O’Connell immediately threw himself into track and field at St. Patrick’s. Under his supervision the school became a power-house, dominating Kenyan track events throughout the 1980s and attracting some of the country’s best young athletes. One wall of the St. Patrick’s dining room is now crammed with photographs of gold-medal-winning alumni, including Wilson Kipketer, the three-time world champion in the 800 meters, whom O’Connell describes as the most graceful athlete he ever coached. In 1986, Athletics Kenya—the national track federation—asked O’Connell to select the Kenyan team for the 1986 World Junior Championships. Not knowing any better, he chose nine St. Patrick’s students. All nine came back with medals. Three years later, O’Connell had built enough of a following to spread his net, beginning twice-yearly month-long track camps at St. Patrick’s for talented kids from around the country.
In those early years, Iten, which is 200 miles from Nairobi and nearly 8,000 feet above sea level, was still a relatively unknown backwater—“a dot on the map,” says O’Connell. Today, largely owing to the success of the athletes at St. Patrick’s, Iten has become an internationally known magnet for elite distance runners. There are now dozens of coaches, running camps, and training groups in the area. Thousands of young men and women from poor families come to pound Iten’s dusty pathways, hoping they can sweat their way to a better life.
O’Connell remains one of the town’s biggest draws. In 1996, three years after he finally gave up his post as headmaster at St. Patrick’s, he began working with Kenya’s professional athletes for the first time. His initial batch included Japheth Kimutai and Sally Barsosio, who had both earned medals at the World Juniors. (Barsosio went on to win gold in the 10,000 at the 1997 world championships in Athens; Kimutai won the African games but failed to make the final of the 800 at the 2000 Sydney Olympics.) Though his coaching philosophy remained unchanged, the shift forced him to sharpen his focus.
“I polished it a bit,” O’Connell told me. “Talked a bit more to senior coaches who were coaching elite athletes.” He was suddenly aware of the seriousness of his role. “When you’re a kid in school, you have options,” he said. “You can do other things if you don’t make it. But if someone comes to you and says, ‘I want to be an athlete and that’s it,’ all other options are put aside.”
After the switch, O’Connell established a set of rules that still govern his approach. He will never coach a school-age pupil who isn’t in school full time. (“You drop out of school,” he told me, “you drop out of my program.”) He won’t coach more than four or five professionals at a time, and he’ll only coach would-be pros who came through his junior program. And he—not Athletics Kenya nor the dozens of European and American managers who have flooded into the Rift Valley looking to sign talent and make money on lucrative races—will decide his athletes’ event schedules. When I asked if this stance had ever caused any friction between him and his runners’ managers, O’Connell smiled and shook his head. “I make it very clear from day one,” he said. “Any manager who wants to work with me knows me. A young athlete has to make a choice if there’s a clash of interests. I have no problem with an athlete moving on.” Few ever do.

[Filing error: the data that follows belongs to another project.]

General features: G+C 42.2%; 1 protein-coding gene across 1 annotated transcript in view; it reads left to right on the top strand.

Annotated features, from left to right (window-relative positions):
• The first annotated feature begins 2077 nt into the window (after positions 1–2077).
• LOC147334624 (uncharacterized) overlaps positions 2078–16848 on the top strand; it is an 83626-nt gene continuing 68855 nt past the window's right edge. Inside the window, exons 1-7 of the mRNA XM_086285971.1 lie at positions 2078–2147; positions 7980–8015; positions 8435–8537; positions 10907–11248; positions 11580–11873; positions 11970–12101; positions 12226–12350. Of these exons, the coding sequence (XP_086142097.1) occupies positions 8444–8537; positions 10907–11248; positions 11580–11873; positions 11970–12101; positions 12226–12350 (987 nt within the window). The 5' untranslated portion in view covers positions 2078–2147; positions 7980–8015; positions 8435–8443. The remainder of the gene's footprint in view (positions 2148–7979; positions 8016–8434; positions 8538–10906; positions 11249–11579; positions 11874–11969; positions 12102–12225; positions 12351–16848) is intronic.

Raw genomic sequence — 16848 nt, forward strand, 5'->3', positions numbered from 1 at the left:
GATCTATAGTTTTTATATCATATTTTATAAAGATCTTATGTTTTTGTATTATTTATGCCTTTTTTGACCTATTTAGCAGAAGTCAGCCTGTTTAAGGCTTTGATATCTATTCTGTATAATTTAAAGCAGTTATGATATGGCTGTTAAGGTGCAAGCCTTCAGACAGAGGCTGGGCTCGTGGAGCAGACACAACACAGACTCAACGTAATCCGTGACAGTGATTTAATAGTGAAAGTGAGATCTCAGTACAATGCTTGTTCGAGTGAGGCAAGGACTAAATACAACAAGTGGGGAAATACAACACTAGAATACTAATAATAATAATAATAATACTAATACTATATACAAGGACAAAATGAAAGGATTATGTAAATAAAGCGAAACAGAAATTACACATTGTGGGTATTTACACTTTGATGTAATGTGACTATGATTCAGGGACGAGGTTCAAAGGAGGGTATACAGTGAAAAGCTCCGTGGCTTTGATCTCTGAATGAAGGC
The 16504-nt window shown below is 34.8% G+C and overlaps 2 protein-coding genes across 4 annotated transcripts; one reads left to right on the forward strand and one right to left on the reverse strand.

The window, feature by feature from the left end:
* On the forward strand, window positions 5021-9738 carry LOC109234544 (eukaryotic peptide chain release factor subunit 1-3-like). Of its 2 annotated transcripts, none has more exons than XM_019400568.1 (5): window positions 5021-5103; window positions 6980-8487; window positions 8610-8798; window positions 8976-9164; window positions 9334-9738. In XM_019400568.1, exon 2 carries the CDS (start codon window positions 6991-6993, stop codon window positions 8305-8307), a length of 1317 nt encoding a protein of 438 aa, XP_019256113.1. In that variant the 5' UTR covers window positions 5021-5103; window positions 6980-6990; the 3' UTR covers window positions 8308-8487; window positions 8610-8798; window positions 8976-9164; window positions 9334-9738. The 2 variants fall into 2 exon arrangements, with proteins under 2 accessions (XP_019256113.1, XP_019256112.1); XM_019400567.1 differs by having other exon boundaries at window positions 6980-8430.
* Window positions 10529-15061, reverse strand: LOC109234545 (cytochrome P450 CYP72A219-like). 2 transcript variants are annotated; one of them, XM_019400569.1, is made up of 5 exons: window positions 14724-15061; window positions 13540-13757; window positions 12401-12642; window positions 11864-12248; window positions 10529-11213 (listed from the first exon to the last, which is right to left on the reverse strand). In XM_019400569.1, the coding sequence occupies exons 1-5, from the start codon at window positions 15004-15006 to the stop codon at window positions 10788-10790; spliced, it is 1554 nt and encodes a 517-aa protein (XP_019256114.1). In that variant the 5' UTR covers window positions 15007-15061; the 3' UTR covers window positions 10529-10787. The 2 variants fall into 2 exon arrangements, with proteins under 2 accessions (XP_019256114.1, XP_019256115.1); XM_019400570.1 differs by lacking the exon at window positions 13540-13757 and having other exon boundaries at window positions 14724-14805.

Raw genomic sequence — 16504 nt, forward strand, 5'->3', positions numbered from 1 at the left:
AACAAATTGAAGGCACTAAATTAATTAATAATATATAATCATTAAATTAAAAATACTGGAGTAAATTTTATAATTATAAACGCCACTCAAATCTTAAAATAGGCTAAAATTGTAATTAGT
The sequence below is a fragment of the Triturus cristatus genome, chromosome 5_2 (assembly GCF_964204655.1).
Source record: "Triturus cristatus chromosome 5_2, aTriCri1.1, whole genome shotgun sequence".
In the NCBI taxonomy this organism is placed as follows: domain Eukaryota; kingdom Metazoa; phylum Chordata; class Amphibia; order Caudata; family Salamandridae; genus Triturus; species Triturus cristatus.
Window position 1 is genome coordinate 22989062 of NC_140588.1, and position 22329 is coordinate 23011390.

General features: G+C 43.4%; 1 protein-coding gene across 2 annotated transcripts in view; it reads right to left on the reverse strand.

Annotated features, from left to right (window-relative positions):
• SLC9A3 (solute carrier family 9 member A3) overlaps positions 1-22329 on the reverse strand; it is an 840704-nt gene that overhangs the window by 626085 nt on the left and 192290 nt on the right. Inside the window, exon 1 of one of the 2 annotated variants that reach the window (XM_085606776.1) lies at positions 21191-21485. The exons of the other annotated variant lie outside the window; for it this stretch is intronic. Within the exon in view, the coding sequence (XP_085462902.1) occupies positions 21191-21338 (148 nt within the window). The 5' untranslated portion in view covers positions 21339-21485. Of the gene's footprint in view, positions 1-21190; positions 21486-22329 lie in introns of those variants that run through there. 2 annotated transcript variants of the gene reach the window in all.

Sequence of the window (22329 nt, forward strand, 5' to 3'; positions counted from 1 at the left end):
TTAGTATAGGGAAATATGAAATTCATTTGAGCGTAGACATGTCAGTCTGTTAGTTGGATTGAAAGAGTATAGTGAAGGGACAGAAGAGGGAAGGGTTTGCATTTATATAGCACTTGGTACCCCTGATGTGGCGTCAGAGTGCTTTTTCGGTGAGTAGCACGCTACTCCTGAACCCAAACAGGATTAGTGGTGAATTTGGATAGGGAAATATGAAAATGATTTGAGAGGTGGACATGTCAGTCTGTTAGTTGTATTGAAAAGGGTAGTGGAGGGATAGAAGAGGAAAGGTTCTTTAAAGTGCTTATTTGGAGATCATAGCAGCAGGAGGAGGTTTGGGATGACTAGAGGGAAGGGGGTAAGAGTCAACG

O'CONNELL DETESTS poring over data, and he doesn’t put much emphasis on technique, either—although his juniors learn core strength, the rudiments of Pilates, and the importance of a rhythmic gait. So what, exactly, does he offer? After all, thanks to a peculiar blend of genetics, good diet, and a cultural affinity with the sport, the Rift Valley is teeming with gifted runners.
What separates all these hopefuls from the superstars, O’Connell told me, is not talent but mental strength. And this, perhaps, is O’Connell’s gift: his ability to spot the few athletes who have the right raw material and then help them hone it. He describes this as working on the man rather than the athlete—developing the confidence and personality of the individual runner rather than the sum of his mechanical parts.
As an example, O’Connell told me about discovering David Rudisha. The first time he saw the Kenyan run was in 2004 at Kamariny Stadium in Iten, a dirt track measuring an eccentric 408 meters, with a dilapidated grandstand on one side and a dusty soccer pitch in the middle. Rudisha was 14 or 15, and O’Connell didn’t take much notice. “He was one among many,” he recalled. “The only reason you would have picked him out was that he was tall, elegant.”
The next time O’Connell clapped eyes on the boy was at a school meet the following year. Rudisha was competing in the decathlon, and he had traveled some 120 miles from his hometown in the Trans Mara District to do so. O’Connell made some discreet inquiries and discovered that there was no track team at Rudisha’s school. Not only had this teenager effectively taught himself to pole-vault, high-jump, throw the discus, and so forth, but he had shown considerable determination by traveling so far to compete.